Public service is one of the few places where one still can find a defined benefit pot of gold at the end of their employment. Although defined benefit pensions are all but extinct in the private sector, most government workers in Pennsylvania are still stuck in these retirement plans.
Some government pensions reach as high as 70 percent of recorded earnings, padded with overtime to inflate the salaries on which pension payments will be based. Then there are the generous legislators’ pensions – such as Sen. Bob Mellow’s, who is projected to take home more than $300,000 per year for his decades of “public service.”
Once upon a time, government pensions were legitimately seen as leveraging the compromise between lower public service wages and what one might earn working in the private sector. In many cases, folks graduated from college with teaching degrees in the 1960s or 1970s only to end up working business careers when they found that teaching simply didn’t pay the bills.
The same was true for my chosen career of law enforcement. The practice of restaurants and businesses giving police officers “freebie” meals or discounts originated from business community awareness that those making up the “thin blue line” between the criminal element and law-abiding society were poorly paid. “Lunch on the house” was a way for business owners to help close the salary gap for those willing to protect and serve the public from the bad guys.
The economic rationale of the public service compromise was based largely on the promise of the defined benefit pension. Young teachers and police academy cadets such as myself were often told that we’d never make a lot of money in public service jobs, but we would enjoy the benefits of job security and good solid pensions at the end of our career.
Today, the “public service compromise” rationale is no longer valid, because, frankly, most government employees are much better compensated than their private sector counterparts.
While the median annual combined household income in Pennsylvania is about $49,000, the average annual salary for an individual teacher in Pennsylvania is about $54,000. Salaries for police officers are comparable, with many in either profession approaching or surpassing six figures in combined salary and benefits.
And while salary, benefits and pensions of public servants have steadily increased in recent decades, the opposite has happened in the private sector. Most notable in the private sector is the virtual extinction of defined benefit pensions. Yet the possible elimination of defined benefit pensions is characterized as a threat to public sector workers.
Honest analysis suggests that moving away from defined benefit pensions is a positive breakthrough for the public sector workforce. Presently, public sector employees must systematically contribute a percentage of their weekly salaries to the pension fund they will be drawing on as a retiree. The fund invests that money and builds capital, fortifying its solvency. If government employees make it across the finish line, they get their pension payments as promised.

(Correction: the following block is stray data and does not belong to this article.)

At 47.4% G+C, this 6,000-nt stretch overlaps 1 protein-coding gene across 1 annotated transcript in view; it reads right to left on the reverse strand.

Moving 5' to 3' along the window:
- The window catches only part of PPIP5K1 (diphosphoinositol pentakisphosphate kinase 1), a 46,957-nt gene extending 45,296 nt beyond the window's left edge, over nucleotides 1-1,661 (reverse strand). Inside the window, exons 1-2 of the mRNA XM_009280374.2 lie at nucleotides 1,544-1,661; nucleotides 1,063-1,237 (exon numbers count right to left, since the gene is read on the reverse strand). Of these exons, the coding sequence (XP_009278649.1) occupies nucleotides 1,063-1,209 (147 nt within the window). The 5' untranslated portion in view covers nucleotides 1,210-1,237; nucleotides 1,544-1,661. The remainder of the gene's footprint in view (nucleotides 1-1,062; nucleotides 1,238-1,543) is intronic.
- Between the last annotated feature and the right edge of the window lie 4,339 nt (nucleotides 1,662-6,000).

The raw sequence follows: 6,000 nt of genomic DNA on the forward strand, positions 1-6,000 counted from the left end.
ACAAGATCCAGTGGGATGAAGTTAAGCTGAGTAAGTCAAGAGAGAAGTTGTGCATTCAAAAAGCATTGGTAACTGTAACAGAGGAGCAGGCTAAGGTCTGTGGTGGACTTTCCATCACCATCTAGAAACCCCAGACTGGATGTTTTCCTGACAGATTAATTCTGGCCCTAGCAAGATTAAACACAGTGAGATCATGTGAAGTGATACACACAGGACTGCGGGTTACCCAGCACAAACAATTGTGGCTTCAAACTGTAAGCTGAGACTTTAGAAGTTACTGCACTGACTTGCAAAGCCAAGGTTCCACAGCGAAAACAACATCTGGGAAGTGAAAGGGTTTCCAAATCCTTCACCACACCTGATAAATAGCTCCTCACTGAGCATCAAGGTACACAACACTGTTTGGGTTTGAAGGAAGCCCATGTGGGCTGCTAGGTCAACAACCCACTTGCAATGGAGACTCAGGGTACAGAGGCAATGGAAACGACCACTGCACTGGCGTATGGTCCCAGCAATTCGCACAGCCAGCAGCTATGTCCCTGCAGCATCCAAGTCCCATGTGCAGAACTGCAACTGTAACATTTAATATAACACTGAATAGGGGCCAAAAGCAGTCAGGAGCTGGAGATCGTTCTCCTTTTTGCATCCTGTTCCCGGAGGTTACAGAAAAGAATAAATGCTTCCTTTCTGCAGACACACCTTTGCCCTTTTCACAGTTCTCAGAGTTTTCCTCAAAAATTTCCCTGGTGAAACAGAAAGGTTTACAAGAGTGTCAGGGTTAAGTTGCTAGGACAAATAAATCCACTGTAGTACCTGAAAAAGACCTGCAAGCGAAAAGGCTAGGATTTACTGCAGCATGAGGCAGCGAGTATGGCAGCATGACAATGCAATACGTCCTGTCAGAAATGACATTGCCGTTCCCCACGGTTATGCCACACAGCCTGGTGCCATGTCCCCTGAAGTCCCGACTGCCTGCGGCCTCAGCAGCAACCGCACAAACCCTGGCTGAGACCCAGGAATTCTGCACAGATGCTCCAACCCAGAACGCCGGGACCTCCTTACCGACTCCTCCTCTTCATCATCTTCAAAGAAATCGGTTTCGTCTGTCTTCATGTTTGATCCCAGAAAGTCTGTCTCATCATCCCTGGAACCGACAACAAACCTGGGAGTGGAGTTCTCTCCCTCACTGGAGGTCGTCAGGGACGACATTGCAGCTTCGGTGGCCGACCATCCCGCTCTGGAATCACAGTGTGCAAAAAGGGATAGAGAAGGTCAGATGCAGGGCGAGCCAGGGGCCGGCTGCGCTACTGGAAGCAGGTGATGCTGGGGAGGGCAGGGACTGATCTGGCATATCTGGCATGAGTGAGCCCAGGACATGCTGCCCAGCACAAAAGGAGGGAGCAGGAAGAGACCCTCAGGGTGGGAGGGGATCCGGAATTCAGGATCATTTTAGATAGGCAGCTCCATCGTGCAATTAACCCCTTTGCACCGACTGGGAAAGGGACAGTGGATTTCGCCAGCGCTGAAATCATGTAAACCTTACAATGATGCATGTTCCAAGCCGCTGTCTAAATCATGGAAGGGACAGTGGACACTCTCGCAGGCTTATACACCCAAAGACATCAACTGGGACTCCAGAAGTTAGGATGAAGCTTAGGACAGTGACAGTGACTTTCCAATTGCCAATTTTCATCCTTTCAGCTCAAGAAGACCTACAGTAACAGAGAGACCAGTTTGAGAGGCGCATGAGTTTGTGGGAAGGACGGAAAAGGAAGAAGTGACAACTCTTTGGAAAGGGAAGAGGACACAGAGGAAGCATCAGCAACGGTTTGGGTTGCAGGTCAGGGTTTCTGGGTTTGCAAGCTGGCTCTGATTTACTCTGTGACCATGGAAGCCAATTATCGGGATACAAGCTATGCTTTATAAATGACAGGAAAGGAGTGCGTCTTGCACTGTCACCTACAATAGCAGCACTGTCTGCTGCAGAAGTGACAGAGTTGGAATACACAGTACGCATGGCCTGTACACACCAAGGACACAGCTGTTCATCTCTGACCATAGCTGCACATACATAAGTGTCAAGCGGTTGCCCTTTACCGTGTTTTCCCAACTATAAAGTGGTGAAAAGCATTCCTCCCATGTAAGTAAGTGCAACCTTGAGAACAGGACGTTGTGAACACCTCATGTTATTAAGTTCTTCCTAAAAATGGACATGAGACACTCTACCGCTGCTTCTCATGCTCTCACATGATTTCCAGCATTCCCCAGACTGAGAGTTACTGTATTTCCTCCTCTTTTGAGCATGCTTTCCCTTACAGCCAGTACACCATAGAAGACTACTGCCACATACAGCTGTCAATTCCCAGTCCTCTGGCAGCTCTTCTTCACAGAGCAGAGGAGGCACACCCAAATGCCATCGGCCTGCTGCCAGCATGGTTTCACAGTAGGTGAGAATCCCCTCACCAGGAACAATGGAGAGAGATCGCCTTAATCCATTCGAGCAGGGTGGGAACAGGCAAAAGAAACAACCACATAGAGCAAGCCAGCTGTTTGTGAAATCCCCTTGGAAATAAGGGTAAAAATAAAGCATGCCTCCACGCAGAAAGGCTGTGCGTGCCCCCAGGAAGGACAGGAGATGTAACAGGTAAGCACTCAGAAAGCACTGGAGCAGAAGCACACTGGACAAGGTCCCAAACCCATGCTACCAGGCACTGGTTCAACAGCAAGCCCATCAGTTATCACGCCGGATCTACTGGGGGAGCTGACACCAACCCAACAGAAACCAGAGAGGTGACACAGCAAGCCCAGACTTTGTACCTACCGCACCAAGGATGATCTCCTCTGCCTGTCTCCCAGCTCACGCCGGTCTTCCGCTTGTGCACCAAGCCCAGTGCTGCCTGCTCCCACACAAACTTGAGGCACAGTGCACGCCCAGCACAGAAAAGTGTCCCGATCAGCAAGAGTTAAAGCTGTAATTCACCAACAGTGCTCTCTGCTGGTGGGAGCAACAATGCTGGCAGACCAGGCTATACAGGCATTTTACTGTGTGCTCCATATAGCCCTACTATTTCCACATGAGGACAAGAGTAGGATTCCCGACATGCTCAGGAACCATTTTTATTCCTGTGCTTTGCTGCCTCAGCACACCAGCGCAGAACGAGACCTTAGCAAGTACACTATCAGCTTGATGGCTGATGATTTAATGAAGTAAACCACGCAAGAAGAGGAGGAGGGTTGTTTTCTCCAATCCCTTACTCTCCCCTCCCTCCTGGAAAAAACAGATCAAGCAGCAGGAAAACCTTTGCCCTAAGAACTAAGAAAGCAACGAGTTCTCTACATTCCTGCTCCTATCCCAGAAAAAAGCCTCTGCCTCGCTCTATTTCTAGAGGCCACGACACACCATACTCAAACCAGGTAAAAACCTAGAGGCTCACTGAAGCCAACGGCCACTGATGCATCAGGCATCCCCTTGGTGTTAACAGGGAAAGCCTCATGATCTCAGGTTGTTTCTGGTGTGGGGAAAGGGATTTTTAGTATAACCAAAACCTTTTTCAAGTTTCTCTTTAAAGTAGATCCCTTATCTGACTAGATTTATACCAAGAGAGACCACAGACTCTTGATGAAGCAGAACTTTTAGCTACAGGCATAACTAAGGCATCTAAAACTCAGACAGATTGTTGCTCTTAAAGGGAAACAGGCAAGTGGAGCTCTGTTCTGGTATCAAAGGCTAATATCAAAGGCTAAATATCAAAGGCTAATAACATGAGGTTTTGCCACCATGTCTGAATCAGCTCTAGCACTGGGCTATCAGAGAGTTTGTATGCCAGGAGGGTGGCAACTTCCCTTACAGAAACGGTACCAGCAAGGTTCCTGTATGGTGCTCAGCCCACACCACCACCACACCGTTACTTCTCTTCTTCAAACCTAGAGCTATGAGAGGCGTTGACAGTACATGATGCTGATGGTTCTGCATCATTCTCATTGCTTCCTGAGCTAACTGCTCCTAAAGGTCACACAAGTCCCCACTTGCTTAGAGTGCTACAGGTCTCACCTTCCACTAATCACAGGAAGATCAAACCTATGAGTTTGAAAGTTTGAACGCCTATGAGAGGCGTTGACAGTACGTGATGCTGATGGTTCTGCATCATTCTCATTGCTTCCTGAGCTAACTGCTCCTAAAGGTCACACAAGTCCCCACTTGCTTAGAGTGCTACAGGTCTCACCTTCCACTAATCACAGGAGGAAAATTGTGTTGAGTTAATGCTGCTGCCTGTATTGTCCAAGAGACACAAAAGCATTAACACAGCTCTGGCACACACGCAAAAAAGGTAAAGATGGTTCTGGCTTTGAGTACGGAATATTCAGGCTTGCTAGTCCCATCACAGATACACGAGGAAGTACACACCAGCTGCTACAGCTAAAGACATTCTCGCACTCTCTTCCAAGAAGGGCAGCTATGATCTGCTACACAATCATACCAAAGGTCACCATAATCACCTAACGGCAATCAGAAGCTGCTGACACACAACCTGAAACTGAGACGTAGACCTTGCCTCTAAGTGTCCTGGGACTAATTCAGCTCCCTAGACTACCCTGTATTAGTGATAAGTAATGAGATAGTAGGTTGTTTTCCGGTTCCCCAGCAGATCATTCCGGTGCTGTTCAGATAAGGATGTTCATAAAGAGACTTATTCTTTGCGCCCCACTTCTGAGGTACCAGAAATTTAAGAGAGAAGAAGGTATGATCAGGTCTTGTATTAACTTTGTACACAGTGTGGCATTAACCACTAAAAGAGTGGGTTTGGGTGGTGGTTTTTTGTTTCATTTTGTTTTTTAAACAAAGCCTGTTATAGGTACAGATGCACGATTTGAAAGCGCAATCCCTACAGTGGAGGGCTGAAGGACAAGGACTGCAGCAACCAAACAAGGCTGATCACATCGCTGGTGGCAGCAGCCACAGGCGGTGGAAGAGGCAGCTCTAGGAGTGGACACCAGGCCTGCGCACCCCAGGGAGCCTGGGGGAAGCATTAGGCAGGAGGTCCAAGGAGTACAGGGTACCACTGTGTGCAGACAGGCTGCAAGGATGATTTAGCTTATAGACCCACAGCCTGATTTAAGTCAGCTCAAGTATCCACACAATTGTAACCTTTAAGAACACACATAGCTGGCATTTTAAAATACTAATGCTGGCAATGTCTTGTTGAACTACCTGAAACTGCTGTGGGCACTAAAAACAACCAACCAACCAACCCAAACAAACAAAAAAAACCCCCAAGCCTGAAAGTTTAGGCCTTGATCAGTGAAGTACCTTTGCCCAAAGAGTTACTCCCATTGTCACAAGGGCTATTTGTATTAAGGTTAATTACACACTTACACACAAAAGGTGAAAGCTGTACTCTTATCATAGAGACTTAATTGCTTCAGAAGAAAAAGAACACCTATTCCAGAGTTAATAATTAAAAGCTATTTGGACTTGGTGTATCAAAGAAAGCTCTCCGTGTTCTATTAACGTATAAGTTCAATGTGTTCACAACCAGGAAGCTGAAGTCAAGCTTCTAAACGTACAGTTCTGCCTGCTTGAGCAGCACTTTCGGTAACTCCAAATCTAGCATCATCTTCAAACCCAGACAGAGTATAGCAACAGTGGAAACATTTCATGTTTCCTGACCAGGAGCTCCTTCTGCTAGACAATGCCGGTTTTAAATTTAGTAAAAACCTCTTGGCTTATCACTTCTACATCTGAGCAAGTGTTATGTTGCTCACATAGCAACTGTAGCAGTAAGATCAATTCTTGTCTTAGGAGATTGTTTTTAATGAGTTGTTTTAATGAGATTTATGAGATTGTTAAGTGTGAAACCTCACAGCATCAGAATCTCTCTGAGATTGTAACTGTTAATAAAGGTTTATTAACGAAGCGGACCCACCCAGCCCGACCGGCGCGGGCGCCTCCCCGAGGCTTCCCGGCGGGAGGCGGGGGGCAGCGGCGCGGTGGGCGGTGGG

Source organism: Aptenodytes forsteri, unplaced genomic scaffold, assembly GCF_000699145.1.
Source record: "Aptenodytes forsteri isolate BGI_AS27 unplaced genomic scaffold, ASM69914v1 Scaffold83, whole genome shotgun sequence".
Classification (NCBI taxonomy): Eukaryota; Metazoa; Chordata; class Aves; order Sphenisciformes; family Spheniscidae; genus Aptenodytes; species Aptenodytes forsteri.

But if they decide to leave their government job, even to work for another government agency, they get the only sum total of their contributions back, with no interest, no accumulated growth, and no return on their investment for the time that the pension fund had possession of their money.
In effect, government employees working for defined benefit pensions are really little more than lifetime indentured servants, trading the potential for what they might achieve in life for a ball-and-chain commitment to a particular government career, with a specific government entity.
Many, especially teachers and law enforcement officers, simply burn out, but remain stuck in careers they no longer desire, just waiting for the day they start collecting their defined benefit pension.
The choice before them is simple: Stay slaves to the dangling defined benefit pension carrot, or leave that government job, getting nothing in return but the sum total of the cold hard cash you provided as a no-interest loan to the government entity for which you work.
The reality is that the real world market benefits of the defined contribution system, where one builds a portable retirement nest egg that they own and can take with them wherever they work, is a much better deal than the promise of a defined benefit pension. The system we have now is not really a pot of gold at the end of that rainbow, but, rather, 30 shekels of silver in exchange for one’s employment freedom.
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Donald Hoffman is a municipal police sergeant and a freelance writer living in Fountain Hill.